Many of you have asked for pictures and I wanted to oblige you. However, it was a long journey from finding the Mountain Farmlet, to finally signing on the dotted line, and then being able to set to work.
You will recall that we had said the Octogenarian could take as long as she needed to sort out her belongings, and then have her Estate Sale. It took a good while, but we feel better for having let her take her time.
This is the nutshell version of what we know about the Octogenarian and her husband’s history. Some of it may be a bit off, I was, after all, catching it in bits and snaps at the estate sale, but I am trying to be as accurate as memory serves.
Her husband was born there in 1920. His family owned, if I recall correctly, 300 acres back then. (Some of which, I believe, is still owned by descendents.) They bought the place from the *(1) original builder of the one room cabin.
Living in “Rock Creek” was a hard life. Plowing with a mule, walking or riding by horseback on a *(2) “pig trail” through the mountain. When he was a teenager, he would leave the mountain to make a new life in Ohio.
In the 1940s when WWII began, he signed up and was shipped off to Arizona, and the Octogenarian followed him via a train that was carrying more troops to AZ. She was accompanied by her mother for propriety, and they were married when she arrived. Then, it was off to war for him, and back to Ohio for her.
After his return from the war, they raised a family there in Ohio and when the children were grown, and off beginning their own adventures, her husband wanted to return to the family home. That was about 20 years ago.
In their time here they patched, painted, cleared the property of weeds, and forged a trail on the southern end of this twenty-five acres. They dug a pond, stocked it with fish, planted a wonderful garden below the home, and beautiful flowers around the front entrance. They wanted it to be a garden spot up here in woods.
It is so different now, and of course quite a bit older too, but I would say that they had accomplished their goal.
So now it is our turn, and there are a lot of repairs to do to an almost 175 year old home. We know many of them: plumbing, foundation, electrical, and roof repair/replacement… and others, of course, that will only reveal themselves as we set to work. 😉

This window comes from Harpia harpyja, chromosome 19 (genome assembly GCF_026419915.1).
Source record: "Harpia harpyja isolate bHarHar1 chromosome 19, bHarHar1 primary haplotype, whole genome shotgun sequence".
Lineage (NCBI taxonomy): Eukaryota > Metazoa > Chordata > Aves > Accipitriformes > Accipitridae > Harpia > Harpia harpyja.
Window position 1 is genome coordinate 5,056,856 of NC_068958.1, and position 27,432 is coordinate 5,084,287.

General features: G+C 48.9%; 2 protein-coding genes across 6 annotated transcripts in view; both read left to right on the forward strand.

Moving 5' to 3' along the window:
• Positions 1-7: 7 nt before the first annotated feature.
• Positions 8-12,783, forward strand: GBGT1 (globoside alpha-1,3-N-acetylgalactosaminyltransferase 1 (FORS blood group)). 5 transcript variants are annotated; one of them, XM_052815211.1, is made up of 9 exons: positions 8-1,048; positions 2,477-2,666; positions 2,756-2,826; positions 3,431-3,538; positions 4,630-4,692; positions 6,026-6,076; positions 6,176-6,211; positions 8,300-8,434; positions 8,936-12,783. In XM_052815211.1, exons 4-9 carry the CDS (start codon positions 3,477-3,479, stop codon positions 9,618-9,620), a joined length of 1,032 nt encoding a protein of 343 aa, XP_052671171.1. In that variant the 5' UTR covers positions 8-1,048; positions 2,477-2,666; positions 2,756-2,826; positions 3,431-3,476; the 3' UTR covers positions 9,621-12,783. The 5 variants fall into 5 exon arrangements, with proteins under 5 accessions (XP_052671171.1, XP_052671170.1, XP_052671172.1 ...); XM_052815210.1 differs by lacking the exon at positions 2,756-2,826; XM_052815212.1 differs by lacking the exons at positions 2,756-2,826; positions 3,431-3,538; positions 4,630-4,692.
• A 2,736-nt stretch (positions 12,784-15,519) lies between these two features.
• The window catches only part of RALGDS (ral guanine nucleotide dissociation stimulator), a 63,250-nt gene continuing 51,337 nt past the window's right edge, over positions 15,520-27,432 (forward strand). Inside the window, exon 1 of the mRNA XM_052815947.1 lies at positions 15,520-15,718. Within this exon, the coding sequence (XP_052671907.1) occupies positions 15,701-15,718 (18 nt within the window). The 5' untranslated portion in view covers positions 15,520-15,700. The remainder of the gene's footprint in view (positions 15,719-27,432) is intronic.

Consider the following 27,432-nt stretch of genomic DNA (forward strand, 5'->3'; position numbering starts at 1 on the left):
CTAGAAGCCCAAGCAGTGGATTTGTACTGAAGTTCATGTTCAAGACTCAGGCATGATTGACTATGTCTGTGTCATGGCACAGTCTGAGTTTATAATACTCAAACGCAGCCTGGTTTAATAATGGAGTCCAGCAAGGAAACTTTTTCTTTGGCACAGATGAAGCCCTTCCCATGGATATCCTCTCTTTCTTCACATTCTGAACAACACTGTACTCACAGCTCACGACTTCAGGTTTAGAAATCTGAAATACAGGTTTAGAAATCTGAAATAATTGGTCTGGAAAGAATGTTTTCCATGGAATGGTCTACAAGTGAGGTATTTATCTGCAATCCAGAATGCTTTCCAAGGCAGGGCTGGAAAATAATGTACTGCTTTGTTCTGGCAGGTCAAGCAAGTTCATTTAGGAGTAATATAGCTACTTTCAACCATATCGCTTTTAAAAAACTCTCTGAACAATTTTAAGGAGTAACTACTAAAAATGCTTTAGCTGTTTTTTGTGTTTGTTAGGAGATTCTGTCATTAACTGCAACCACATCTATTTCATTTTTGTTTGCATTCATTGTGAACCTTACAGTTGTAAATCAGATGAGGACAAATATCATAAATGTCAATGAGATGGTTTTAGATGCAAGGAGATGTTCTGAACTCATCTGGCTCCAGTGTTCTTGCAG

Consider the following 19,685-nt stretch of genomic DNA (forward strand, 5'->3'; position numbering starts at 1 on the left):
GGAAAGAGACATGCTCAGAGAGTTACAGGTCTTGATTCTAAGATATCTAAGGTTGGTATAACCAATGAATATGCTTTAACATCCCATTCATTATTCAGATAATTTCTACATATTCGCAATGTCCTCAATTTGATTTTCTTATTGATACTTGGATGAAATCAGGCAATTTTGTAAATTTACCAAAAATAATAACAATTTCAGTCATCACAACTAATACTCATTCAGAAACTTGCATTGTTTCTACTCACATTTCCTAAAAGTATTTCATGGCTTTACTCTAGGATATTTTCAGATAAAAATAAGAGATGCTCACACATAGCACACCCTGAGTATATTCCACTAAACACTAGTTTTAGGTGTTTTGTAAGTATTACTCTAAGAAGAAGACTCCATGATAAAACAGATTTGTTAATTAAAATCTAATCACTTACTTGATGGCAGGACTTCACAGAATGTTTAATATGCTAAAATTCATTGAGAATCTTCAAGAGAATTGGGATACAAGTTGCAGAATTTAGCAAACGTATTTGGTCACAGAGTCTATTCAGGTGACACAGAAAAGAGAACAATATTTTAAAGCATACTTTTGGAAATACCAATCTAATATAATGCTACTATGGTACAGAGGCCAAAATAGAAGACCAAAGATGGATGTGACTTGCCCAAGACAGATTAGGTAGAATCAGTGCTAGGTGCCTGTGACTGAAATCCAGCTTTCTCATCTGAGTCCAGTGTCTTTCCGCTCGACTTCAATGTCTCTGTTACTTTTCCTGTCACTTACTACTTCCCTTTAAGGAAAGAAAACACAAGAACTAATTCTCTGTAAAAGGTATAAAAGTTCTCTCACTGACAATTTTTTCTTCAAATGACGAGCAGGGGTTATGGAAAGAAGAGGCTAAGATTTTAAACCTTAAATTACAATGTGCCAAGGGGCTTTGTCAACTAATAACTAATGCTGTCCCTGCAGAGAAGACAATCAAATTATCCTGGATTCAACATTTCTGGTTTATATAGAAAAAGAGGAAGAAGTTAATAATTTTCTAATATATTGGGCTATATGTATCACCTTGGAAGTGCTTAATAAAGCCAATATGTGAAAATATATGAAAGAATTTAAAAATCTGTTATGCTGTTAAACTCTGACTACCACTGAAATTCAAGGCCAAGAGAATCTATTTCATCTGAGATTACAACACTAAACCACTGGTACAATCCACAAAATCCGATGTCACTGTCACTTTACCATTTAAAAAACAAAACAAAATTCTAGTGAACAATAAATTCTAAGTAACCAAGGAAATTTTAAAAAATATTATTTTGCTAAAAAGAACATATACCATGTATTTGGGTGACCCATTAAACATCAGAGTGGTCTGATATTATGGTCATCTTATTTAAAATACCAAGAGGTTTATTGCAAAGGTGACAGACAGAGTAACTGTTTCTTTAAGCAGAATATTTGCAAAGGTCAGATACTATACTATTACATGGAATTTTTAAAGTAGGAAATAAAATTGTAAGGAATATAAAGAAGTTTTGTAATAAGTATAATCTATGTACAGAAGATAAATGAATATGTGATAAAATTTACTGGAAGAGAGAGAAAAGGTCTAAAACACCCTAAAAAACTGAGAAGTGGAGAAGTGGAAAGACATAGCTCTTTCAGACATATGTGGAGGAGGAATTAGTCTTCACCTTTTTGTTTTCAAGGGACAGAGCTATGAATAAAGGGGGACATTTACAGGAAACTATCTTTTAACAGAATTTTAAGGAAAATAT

When I talked to the plumber, the first words out of his mouth were: “You’re gonna get rid of that shower too, aren’t ya?”
Me: “Yes, it was in the plans…”
So our journey begins in the bathroom.
We intend to remove and replace the rotten sub-floor, put in a plank floor, straighten/lift the ceiling (there is room up there for that now) put the bathtub where the shower once was, and if possible, move the water heater over near the washer and dryer. Also in the plans are a new window in the far wall, and an exhaust fan in the ceiling. (I neglected to mention that, so thank you, Deb!) I have been gathering up some really fun and unique ideas for the walls and the sink…
But, you will have to wait till we are done with the reconstruction for those pictures!
I am certain that there are some of you who will not understand what we see in a place with uneven floors, and that leans just a bit. A place where nothing matches and all was hand hewn…
Well, I understand it is not for everyone.
However, when we first saw it we knew it was for us. We may very well be tinkering on it till we are too old to do so, but I think that the work will keep us fit and healthy along the way. And no, we do not intend to try to make everything look like city living, or to change things out to make them all “matchy-matchy.” That would simply be too boring.
Not to our eyes.
- I am uncertain at this point as to the original owner/builder, or about when it was changed to a “dog trot” and then later enclosed. But I understand that there are public records that can help me to find out!
- Her husband’s words for the little horse trail up to the cabin.